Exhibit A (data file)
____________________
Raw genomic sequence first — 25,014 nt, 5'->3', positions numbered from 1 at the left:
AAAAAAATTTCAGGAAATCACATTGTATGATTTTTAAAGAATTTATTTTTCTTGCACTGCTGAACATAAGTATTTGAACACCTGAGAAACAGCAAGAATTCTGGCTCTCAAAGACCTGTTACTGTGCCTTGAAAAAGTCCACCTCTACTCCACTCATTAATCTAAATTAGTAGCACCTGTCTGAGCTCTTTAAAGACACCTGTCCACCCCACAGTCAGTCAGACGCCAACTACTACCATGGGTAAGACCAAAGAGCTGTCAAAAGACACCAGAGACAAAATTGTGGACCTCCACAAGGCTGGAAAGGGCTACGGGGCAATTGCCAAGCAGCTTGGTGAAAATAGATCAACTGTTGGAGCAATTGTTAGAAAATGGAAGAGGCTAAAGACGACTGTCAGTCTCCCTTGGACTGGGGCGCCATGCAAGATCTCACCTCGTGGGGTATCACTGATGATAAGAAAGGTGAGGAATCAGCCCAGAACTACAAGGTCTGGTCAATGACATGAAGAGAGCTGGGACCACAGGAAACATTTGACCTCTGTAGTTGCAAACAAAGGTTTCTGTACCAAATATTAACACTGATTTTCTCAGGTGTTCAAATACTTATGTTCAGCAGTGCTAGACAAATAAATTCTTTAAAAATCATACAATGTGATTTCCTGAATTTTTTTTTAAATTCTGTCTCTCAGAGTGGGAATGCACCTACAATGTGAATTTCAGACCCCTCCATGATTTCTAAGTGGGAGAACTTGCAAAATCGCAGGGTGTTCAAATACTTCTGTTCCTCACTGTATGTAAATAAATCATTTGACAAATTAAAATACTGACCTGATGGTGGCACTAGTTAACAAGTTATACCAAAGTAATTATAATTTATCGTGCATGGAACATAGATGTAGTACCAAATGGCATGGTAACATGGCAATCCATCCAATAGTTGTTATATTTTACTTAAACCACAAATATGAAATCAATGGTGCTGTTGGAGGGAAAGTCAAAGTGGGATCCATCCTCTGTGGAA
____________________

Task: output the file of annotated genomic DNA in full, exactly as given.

Raw genomic sequence first — 25,014 nt, 5'->3', positions numbered from 1 at the left:
AAAAAAATTTCAGGAAATCACATTGTATGATTTTTAAAGAATTTATTTTTCTTGCACTGCTGAACATAAGTATTTGAACACCTGAGAAACAGCAAGAATTCTGGCTCTCAAAGACCTGTTACTGTGCCTTGAAAAAGTCCACCTCTACTCCACTCATTAATCTAAATTAGTAGCACCTGTCTGAGCTCTTTAAAGACACCTGTCCACCCCACAGTCAGTCAGACGCCAACTACTACCATGGGTAAGACCAAAGAGCTGTCAAAAGACACCAGAGACAAAATTGTGGACCTCCACAAGGCTGGAAAGGGCTACGGGGCAATTGCCAAGCAGCTTGGTGAAAATAGATCAACTGTTGGAGCAATTGTTAGAAAATGGAAGAGGCTAAAGACGACTGTCAGTCTCCCTTGGACTGGGGCGCCATGCAAGATCTCACCTCGTGGGGTATCACTGATGATAAGAAAGGTGAGGAATCAGCCCAGAACTACAAGGTCTGGTCAATGACATGAAGAGAGCTGGGACCACAGGAAACATTTGACCTCTGTAGTTGCAAACAAAGGTTTCTGTACCAAATATTAACACTGATTTTCTCAGGTGTTCAAATACTTATGTTCAGCAGTGCTAGACAAATAAATTCTTTAAAAATCATACAATGTGATTTCCTGAATTTTTTTTTAAATTCTGTCTCTCAGAGTGGGAATGCACCTACAATGTGAATTTCAGACCCCTCCATGATTTCTAAGTGGGAGAACTTGCAAAATCGCAGGGTGTTCAAATACTTCTGTTCCTCACTGTATGTAAATAAATCATTTGACAAATTAAAATACTGACCTGATGGTGGCACTAGTTAACAAGTTATACCAAAGTAATTATAATTTATCGTGCATGGAACATAGATGTAGTACCAAATGGCATGGTAACATGGCAATCCATCCAATAGTTGTTATATTTTACTTAAACCACAAATATGAAATCAATGGTGCTGTTGGAGGGAAAGTCAAAGTGGGATCCATCCTCTGTGGAA